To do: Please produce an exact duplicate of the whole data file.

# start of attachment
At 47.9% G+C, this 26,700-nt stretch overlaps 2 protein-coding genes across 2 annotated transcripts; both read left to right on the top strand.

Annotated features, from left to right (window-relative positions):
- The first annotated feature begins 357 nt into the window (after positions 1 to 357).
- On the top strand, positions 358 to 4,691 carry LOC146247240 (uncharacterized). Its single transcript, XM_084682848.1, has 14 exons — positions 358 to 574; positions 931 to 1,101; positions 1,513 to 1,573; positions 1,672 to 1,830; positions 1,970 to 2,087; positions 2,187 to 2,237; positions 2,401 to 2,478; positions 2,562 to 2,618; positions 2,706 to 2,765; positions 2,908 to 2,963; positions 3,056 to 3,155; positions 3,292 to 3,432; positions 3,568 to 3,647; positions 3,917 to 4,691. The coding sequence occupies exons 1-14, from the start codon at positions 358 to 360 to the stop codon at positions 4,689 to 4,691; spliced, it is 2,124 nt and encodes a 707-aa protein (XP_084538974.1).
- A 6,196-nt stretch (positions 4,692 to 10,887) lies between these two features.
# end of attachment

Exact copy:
At 47.9% G+C, this 26,700-nt stretch overlaps 2 protein-coding genes across 2 annotated transcripts; both read left to right on the top strand.

Annotated features, from left to right (window-relative positions):
- The first annotated feature begins 357 nt into the window (after positions 1 to 357).
- On the top strand, positions 358 to 4,691 carry LOC146247240 (uncharacterized). Its single transcript, XM_084682848.1, has 14 exons — positions 358 to 574; positions 931 to 1,101; positions 1,513 to 1,573; positions 1,672 to 1,830; positions 1,970 to 2,087; positions 2,187 to 2,237; positions 2,401 to 2,478; positions 2,562 to 2,618; positions 2,706 to 2,765; positions 2,908 to 2,963; positions 3,056 to 3,155; positions 3,292 to 3,432; positions 3,568 to 3,647; positions 3,917 to 4,691. The coding sequence occupies exons 1-14, from the start codon at positions 358 to 360 to the stop codon at positions 4,689 to 4,691; spliced, it is 2,124 nt and encodes a 707-aa protein (XP_084538974.1).
- A 6,196-nt stretch (positions 4,692 to 10,887) lies between these two features.